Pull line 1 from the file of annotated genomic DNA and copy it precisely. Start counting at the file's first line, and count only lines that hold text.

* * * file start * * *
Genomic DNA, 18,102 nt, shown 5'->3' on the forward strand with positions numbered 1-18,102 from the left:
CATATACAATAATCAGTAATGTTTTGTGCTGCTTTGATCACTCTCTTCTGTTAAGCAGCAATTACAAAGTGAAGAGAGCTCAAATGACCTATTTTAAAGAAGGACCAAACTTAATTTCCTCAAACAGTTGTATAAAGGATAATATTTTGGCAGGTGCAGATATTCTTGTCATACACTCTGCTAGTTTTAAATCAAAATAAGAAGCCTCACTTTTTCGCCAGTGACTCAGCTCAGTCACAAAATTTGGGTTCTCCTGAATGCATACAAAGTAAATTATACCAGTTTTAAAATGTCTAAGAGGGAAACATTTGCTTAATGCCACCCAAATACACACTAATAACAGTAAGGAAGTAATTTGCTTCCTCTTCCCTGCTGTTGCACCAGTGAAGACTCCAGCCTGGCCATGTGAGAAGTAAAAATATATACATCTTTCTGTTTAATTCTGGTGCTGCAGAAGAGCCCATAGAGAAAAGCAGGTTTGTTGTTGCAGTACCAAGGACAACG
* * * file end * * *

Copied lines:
Genomic DNA, 18,102 nt, shown 5'->3' on the forward strand with positions numbered 1-18,102 from the left: